South and South East Asia represent one of the most biodiverse regions in the planet. Each country located in this vast area has varied agro-climatic zones representing unique terrestrial and aquatic ecosystems, mesmerising landscapes, majestic virgin forests and spectacular wildlife. The region is home to five megabiodiverse nations of the world; namely China, India, Indonesia, Malaysia and the Philippines. If Papua and New Guinea is also included; it is indeed one of the most spectacularly biodiverse part of the globe. The region is also characterised by rich ethnic and socio-cultural diversity, explosive growth of human populations, struggling economy, ethnic conflicts, poverty and political destabilisation in different pockets.
As a consequence it has been a flash point of regional disturbances that have impacted relations between adjoining nations. Further, this is also one of the biggest hotspots in the world with rampart poaching, illegal trafficking of wildlife and wildlife parts, major and minor forest products, drug and human trafficking.
The massive illegal wildlife markets with several million dollar turnover per year in parts of southern China, Hong Kong, Vietnam, Indonesia and other areas is a serious threat to conservation of endangered wildlife and fragile forest ecosystems across South and South East Asia.
This is a serious issue with cross-border implications and not just the problem of a specific country. If the nations in the region do not cooperate actively with one another on the conservation front, very little success could be expected in terms of protecting the rich forests and wildlife of the region. Both SAARC and ASEAN groups could serve as important platforms to bridge the gap between the nations and cooperate and coordinate better in protecting their precious natural resources and biodiversity; and enhance better security along vulnerable international borders.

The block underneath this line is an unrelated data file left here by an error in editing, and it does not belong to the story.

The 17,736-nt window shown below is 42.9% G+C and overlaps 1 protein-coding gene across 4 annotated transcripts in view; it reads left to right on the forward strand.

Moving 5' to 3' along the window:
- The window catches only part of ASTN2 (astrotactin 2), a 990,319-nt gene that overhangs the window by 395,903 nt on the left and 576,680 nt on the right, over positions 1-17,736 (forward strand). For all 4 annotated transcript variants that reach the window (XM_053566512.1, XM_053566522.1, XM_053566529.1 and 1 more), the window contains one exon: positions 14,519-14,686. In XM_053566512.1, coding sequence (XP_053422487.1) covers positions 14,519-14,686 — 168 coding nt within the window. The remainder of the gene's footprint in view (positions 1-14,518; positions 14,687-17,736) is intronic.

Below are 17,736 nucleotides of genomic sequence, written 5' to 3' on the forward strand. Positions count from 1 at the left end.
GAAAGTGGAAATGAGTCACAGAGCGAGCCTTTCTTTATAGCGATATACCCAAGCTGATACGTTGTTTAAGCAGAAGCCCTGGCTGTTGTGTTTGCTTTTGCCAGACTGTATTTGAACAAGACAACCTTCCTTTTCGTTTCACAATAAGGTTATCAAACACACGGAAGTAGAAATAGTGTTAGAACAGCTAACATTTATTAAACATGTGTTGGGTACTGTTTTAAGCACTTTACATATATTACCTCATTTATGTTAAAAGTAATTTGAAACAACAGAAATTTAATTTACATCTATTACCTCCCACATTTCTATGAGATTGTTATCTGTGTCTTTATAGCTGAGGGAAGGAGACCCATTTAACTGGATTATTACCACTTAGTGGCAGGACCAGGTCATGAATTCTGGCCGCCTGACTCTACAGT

To Sunday Shillong,
The article ‘Watching rain drops in EKH village’ was an informative write-up. Many people in the district do not know about these obscure villages, their characteristics and people. Especially those living in the city are far away from the reality in rural pockets and have little or no knowledge of the several picturesque and serene hamlets scattered on the hills of Meghalaya. The write-up was a valuable source of information about one such place and it will be really a joyful read if more such articles are published. For so long we knew only Cherrapunjee and Mawsynram as the two areas in the state which receive the maximum rainfall and did not know that there is a close contestant of these places. I would like to know more about the nature of the research work that the author did in the village and what does the study say. Maybe this research will open up another window of information for all of us. I would also like to request the author to provide more details of her work in the hamlet in East Khasi Hills and some more unique places, if she is in the knowhow.